“REASONABLE EXCUSE”: WHEN CAN A PERSON LAWFULLY WITHHOLD DOCUMENTS ON RECEIPT OF A COMPULSORY PRODUCTION NOTICE IN A CRIMINAL INVESTIGATION?

A post from Corker Bining on 5 November is concerned with situations where a person does not destroy documents, but rather refuses to provide documents when compelled to do so in a criminal investigation – are there general principles that determine when the recipient of a compulsory production notice can lawfully withhold the documents sought?  It is not a reasonable excuse to withhold documents on the basis that they incriminate (or might incriminate) a person, and it would  be an extraordinarily unusual case in which the recipient of a notice can lawfully withhold documents by asserting the privilege against self-incrimination.  What might be reasonable excuse –

  1. The first (and easiest) category of “reasonable excuse” to identify is legal professional privilege (LPP);
  2. Overseas persons who receive a notice compelling the production of documents held outside the UK where the person has “insufficient connection” to the jurisdiction;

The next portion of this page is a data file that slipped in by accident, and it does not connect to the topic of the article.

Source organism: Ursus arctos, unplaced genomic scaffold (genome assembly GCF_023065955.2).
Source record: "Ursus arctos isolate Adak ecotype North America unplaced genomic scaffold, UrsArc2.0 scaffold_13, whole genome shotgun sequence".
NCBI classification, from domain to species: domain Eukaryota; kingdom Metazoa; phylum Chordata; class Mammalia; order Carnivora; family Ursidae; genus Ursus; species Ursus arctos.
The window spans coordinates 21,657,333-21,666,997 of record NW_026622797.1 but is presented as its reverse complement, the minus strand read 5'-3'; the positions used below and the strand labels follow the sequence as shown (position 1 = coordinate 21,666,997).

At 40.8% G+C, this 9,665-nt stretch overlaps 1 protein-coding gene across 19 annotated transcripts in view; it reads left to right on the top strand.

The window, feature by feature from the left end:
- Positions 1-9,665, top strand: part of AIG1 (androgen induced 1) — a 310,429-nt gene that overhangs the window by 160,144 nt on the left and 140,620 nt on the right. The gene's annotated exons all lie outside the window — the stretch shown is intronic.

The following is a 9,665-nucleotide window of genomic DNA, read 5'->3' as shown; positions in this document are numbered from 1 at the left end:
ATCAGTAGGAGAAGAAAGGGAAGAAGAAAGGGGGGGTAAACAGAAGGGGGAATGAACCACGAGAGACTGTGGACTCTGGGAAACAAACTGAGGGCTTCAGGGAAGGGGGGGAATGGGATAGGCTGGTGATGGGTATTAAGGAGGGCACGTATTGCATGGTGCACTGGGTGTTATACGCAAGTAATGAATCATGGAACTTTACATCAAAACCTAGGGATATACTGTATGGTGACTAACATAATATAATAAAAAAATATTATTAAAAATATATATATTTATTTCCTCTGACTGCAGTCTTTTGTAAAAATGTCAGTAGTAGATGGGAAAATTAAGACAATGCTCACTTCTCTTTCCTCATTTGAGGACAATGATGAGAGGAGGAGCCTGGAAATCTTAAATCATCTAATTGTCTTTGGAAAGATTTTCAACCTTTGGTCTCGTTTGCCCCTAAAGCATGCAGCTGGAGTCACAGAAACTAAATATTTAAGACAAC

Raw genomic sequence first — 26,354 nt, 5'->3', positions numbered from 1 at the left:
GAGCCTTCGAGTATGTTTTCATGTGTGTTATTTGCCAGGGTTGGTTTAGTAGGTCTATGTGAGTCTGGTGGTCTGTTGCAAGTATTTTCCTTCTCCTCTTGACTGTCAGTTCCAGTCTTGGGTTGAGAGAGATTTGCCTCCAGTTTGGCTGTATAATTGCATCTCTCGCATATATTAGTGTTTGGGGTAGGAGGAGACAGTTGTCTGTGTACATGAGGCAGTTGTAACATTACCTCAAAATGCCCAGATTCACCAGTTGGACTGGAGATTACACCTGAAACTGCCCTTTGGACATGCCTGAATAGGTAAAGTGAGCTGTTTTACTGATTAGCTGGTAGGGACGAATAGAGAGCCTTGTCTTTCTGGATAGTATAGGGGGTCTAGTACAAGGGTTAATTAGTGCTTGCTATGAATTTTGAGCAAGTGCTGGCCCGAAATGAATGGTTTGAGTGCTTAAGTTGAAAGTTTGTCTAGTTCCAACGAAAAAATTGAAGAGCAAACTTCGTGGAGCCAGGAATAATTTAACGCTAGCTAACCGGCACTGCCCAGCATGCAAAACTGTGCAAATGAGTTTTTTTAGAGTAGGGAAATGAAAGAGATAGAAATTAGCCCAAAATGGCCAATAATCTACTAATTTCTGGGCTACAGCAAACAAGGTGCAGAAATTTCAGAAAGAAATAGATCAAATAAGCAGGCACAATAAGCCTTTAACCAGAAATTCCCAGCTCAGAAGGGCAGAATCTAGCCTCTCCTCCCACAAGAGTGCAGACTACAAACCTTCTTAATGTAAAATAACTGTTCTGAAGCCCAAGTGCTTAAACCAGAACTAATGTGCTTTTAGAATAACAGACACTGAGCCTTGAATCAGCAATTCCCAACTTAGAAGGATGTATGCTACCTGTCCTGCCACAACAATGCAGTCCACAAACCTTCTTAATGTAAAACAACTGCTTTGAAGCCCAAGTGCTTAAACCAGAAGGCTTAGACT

3. Where the notice identifies vast swathes of irrelevant documents and/or is so onerous that it would be impossible to collate the documents in a reasonable timeframe;
  4. Where the disclosure of documents to the investigator would breach other legal duties and/or compete with countervailing public policy considerations; and
  5. (Possibly) where compliance with the notice would necessarily involve the commission of a criminal offence. 

The post highlights the potential use and problems with each of the above.

https://www.corkerbinning.com/reasonable-excuse-withhold-documents-receipt-compulsory-production-notice-criminal-investigation/

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Author: raytodd2017

Chartered Legal Executive and former senior manager with Isle of Man Customs and Excise, where I was (amongst other things) Sanctions Officer (for UN/EU sanctions), Export Licensing Officer and Manager of the Legal-Library & Collectorate Support Section

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